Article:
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Usage Monitoring

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Tracking your AWS Free Tier usage

Avoiding Unexpected Charges

Essentials

AWS sends you an email when you exceed 85% of any free tier limit, but if you do too much too fast, they might not have time to tell you. They'll hold your hand a little bit if you ask (i.e. read the documentation), but they won't always stop you from accidentally spending money. Keep an eye out for anything that seems like an extra -- when in doubt, look up "[feature/service name] pricing". Use the available tools to track usage:

Billing Alerts

In Billing Preferences, there's another option to Receive Billing Alerts. This takes you to CloudWatch, where you can configure alarms for service usage and billing thresholds. As always, there are features that cost, so double-check the pricing. The free tier gives you 10 free alarms and 1,000 free e-mail notifications per month.

You can create an alarm for the estimated charges by service or in total. Try creating one that emails you when your charges exceed $0.00:

  1. In the CloudWatch sidebar, go to Billing in the Alarms section.

    Note: The region in the upper right-hand corner should be N. Virginia as this is where billing metric data is stored.
  2. Click Create alarm.
  3. Click Select metric.
  4. Under Metrics, click Billing, then Total Estimated Charge.
  5. There should be only one row in the resulting table. Check the box in it, and click Select metric.
  6. Everything in the Metric section is fine at default.
  7. Period defines the time interval used to evaluate the metric. The tool recommends leaving the Period at the default of 6 hours. (TODO: why?)
  8. In the Conditions section, change the threshold type to Anomaly detection. Admire the graph and fantasize about how you might use this feature to avoid spending too much more money than you usually do, but without triggering the alarm on an arbitrary limit. Set it back to Static.
  9. Whenever EstimatedCharges is... Greater
  10. than... 0 USD (or more, if you just want to make sure you don't spend more than x dollars)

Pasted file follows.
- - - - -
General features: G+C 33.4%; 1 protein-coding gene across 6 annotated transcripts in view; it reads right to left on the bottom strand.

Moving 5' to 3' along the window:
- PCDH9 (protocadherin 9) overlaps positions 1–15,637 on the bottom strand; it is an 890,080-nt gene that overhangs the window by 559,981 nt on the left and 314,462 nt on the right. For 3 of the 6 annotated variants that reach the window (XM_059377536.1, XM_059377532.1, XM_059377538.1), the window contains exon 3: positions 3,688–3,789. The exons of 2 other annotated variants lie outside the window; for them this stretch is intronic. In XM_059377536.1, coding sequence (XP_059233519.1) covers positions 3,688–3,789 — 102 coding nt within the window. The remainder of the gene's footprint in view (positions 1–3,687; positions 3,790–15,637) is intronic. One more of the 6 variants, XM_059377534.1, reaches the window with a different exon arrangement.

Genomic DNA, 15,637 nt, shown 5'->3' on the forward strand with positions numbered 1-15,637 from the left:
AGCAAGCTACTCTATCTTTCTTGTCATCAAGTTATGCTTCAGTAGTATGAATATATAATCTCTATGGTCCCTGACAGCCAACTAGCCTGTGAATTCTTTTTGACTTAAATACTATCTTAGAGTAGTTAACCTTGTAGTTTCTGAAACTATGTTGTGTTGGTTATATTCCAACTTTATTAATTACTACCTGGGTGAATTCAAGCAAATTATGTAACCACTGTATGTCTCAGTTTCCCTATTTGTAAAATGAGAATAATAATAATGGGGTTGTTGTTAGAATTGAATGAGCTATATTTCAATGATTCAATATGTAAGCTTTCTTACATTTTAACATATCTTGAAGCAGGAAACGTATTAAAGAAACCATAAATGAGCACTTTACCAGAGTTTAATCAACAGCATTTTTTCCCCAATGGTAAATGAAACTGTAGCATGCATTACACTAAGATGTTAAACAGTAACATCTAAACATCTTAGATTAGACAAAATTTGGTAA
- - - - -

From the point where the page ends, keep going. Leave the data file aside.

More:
11. Next
  12. Alarm state trigger: In alarm
  13. Select an SNS topic: Create new topic
  14. Rename the topic if you like, enter an email address, and click Create topic, then Next.
  15. Create an arbitrary name for the alarm and click Next.
  16. Review the configuration and click Create alarm.
  17. The new alarm will show "Pending confirmation" in the list. Check the email you entered for a subscription confirmation -- the alarm won't work until you confirm.

When I created this alarm, I already had a four-cent bill for the month, so it went into an alarm state immediately, and it didn't send an alert email after I confirmed the subscription. If you've already incurred charges this month, you may need to set the threshold above your current balance.

Test the alarm

  1. Open the CloudShell by clicking the "terminal" / "command prompt" icon in the upper right-hand corner, next to the bell and your account name.
  2. If you don't remember the alarm name, you can check using this command. Look for "AlarmName" near the top of the output. Mine is named "EstimatedCharges".
    aws cloudwatch describe-alarms
    Command reference: describe-alarms
  3. If the alarm already triggered but you didn't receive an email because you hadn't confirmed the subscription yet, first set the alarm to OK:
    aws cloudwatch set-alarm-state --alarm-name "EstimatedCharges" --state-value OK --state-reason "test"
    Command reference: set-alarm-state
  4. Now run the same command with --state-value ALARM.
  5. Check your email -- I received mine immediately.

Now, even though it's called "Estimated Charges," bear in mind that it works after the fact -- it isn't a usage forecast. Use the same procedure to create custom threshold alarms to alert you to specific things that might cause you to incur charges soon (50% seems like a good point to keep track of -- once that triggers, you should be able to do everything you already did this month again).